Concise Article

European Journal of Clinical Microbiology & Infectious Diseases

, 27:1137

First online:

A retrospective study of 230 consecutive patients hospitalized for presumed travel-related illness (2000–2006)

  • H. LeroyAffiliated withInfectious Diseases and Intensive Care Unit, Pontchaillou University Hospital
  • , C. ArvieuxAffiliated withInfectious Diseases and Intensive Care Unit, Pontchaillou University Hospital
  • , J. BiziragusenyukaAffiliated withInfectious Diseases and Intensive Care Unit, Pontchaillou University Hospital
  • , J. M. ChapplainAffiliated withInfectious Diseases and Intensive Care Unit, Pontchaillou University Hospital
  • , C. GuiguenAffiliated withParasitology, Pontchaillou University Hospital
  • , C. MicheletAffiliated withInfectious Diseases and Intensive Care Unit, Pontchaillou University Hospital
  • , P. TattevinAffiliated withInfectious Diseases and Intensive Care Unit, Pontchaillou University HospitalClinique des Maladies Infectieuses, CHU Pontchaillou Email author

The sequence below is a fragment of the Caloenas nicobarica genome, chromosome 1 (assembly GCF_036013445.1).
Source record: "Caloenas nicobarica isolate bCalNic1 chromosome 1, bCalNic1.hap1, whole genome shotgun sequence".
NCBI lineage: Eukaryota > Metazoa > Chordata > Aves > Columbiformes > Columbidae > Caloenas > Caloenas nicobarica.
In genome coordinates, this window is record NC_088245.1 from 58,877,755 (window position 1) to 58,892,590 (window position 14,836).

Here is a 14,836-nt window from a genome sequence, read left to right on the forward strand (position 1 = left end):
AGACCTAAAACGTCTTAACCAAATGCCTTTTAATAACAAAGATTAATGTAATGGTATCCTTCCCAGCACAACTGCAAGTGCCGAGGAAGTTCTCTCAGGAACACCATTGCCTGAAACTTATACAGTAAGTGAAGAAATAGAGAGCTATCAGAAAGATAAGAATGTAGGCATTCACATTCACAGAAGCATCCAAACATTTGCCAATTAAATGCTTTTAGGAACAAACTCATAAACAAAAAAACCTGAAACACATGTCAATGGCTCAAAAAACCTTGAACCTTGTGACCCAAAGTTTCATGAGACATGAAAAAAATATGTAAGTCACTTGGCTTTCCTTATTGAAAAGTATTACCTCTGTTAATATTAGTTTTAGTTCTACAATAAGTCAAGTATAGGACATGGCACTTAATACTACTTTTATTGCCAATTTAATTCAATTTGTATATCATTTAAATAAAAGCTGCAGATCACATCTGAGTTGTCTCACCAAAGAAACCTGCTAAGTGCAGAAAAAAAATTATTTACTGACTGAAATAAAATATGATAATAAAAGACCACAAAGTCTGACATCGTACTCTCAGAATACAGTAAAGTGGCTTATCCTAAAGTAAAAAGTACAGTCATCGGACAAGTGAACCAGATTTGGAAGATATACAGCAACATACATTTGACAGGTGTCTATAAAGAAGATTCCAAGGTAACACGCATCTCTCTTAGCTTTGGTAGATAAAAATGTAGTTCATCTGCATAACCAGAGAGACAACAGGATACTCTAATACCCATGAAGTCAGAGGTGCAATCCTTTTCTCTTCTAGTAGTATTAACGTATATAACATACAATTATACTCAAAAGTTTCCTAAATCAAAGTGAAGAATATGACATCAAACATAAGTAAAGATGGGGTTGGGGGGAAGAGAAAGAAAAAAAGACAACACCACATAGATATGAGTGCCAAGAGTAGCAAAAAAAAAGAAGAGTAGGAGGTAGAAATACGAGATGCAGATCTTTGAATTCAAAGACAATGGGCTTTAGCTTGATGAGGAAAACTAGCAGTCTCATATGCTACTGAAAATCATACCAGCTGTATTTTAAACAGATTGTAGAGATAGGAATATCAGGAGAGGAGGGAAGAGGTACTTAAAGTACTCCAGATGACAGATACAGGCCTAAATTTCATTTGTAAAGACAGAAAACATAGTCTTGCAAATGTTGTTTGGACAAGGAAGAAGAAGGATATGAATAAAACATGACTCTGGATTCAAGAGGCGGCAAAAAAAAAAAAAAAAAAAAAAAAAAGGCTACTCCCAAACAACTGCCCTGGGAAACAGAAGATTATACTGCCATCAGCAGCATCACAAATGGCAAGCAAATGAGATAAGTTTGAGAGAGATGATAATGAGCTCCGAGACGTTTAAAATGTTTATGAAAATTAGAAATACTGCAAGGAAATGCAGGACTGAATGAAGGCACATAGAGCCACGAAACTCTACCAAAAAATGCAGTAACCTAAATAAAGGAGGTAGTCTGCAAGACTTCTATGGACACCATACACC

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Abstract

A good knowledge of morbidity profiles among ill-returned travelers is necessary in order to guide their management. We reviewed the medical charts of 230 patients hospitalized in one infectious diseases department in France for presumed travel-related illnesses. The male-to-female ratio was 1.6 and the median age was 33 years (interquartile range [IQR], 25–50). Most patients (70.9%) were returning from sub-Saharan Africa. The median duration of travel was 28 days (IQR, 15–60) and the median time from return of travel to hospitalization was 13 days (IQR, 7–21). Malaria was the most frequent diagnosis (49.1%), which was especially encountered in patients returning from sub-Saharan Africa (95.6%), without adequate chemoprophylaxis (78.2%). Imported diseases at risk of secondary transmission were also diagnosed, including pulmonary tuberculosis (n = 8), viral hepatitis (n = 8), typhoid fever (n = 6), human immunodeficiency virus (HIV) (six new diagnosis), non-typhoid salmonellosis (n = 5), severe acute respiratory syndrome, and Crimean-Congo hemorrhagic fever. This study underlines the need to maintain tropical expertise for infectious diseases physicians, even in Europe.